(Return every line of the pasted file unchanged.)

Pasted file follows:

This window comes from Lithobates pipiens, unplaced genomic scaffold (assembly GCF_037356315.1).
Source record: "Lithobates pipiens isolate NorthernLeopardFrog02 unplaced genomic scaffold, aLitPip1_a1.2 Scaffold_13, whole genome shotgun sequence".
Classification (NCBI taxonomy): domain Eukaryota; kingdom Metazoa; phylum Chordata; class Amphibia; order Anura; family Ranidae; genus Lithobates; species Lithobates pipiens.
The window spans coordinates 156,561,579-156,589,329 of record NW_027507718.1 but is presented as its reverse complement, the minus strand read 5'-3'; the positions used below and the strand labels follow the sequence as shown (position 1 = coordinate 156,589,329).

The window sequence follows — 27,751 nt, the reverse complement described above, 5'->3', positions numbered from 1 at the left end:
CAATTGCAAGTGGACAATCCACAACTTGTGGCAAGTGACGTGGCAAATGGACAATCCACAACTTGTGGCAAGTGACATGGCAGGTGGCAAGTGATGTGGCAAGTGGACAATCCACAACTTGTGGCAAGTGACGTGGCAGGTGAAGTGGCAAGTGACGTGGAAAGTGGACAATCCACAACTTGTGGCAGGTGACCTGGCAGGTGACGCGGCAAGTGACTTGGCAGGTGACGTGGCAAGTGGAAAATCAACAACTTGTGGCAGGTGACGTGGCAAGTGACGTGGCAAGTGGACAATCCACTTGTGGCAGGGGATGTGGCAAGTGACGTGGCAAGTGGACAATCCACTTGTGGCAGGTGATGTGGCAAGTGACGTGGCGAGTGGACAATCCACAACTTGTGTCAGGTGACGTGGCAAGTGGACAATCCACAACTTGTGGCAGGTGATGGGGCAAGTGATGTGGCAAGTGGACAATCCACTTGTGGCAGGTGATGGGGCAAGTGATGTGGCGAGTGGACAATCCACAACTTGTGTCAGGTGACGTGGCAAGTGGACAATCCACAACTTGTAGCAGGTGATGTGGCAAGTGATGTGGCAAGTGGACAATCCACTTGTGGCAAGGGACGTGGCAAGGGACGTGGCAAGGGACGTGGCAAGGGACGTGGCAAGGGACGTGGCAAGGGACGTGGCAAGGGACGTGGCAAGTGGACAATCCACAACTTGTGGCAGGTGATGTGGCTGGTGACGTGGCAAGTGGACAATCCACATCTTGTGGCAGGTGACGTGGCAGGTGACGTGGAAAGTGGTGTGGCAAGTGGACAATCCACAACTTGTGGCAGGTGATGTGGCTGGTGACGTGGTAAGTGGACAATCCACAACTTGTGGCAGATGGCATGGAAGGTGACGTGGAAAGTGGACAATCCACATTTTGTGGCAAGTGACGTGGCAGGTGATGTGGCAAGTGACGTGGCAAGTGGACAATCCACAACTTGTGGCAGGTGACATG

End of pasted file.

This window comes from Lithobates pipiens, unplaced genomic scaffold (assembly GCF_037356315.1).
Source record: "Lithobates pipiens isolate NorthernLeopardFrog02 unplaced genomic scaffold, aLitPip1_a1.2 Scaffold_13, whole genome shotgun sequence".
Classification (NCBI taxonomy): domain Eukaryota; kingdom Metazoa; phylum Chordata; class Amphibia; order Anura; family Ranidae; genus Lithobates; species Lithobates pipiens.
The window spans coordinates 156,561,579-156,589,329 of record NW_027507718.1 but is presented as its reverse complement, the minus strand read 5'-3'; the positions used below and the strand labels follow the sequence as shown (position 1 = coordinate 156,589,329).

The window sequence follows — 27,751 nt, the reverse complement described above, 5'->3', positions numbered from 1 at the left end:
CAATTGCAAGTGGACAATCCACAACTTGTGGCAAGTGACGTGGCAAATGGACAATCCACAACTTGTGGCAAGTGACATGGCAGGTGGCAAGTGATGTGGCAAGTGGACAATCCACAACTTGTGGCAAGTGACGTGGCAGGTGAAGTGGCAAGTGACGTGGAAAGTGGACAATCCACAACTTGTGGCAGGTGACCTGGCAGGTGACGCGGCAAGTGACTTGGCAGGTGACGTGGCAAGTGGAAAATCAACAACTTGTGGCAGGTGACGTGGCAAGTGACGTGGCAAGTGGACAATCCACTTGTGGCAGGGGATGTGGCAAGTGACGTGGCAAGTGGACAATCCACTTGTGGCAGGTGATGTGGCAAGTGACGTGGCGAGTGGACAATCCACAACTTGTGTCAGGTGACGTGGCAAGTGGACAATCCACAACTTGTGGCAGGTGATGGGGCAAGTGATGTGGCAAGTGGACAATCCACTTGTGGCAGGTGATGGGGCAAGTGATGTGGCGAGTGGACAATCCACAACTTGTGTCAGGTGACGTGGCAAGTGGACAATCCACAACTTGTAGCAGGTGATGTGGCAAGTGATGTGGCAAGTGGACAATCCACTTGTGGCAAGGGACGTGGCAAGGGACGTGGCAAGGGACGTGGCAAGGGACGTGGCAAGGGACGTGGCAAGGGACGTGGCAAGGGACGTGGCAAGTGGACAATCCACAACTTGTGGCAGGTGATGTGGCTGGTGACGTGGCAAGTGGACAATCCACATCTTGTGGCAGGTGACGTGGCAGGTGACGTGGAAAGTGGTGTGGCAAGTGGACAATCCACAACTTGTGGCAGGTGATGTGGCTGGTGACGTGGTAAGTGGACAATCCACAACTTGTGGCAGATGGCATGGAAGGTGACGTGGAAAGTGGACAATCCACATTTTGTGGCAAGTGACGTGGCAGGTGATGTGGCAAGTGACGTGGCAAGTGGACAATCCACAACTTGTGGCAGGTGACATG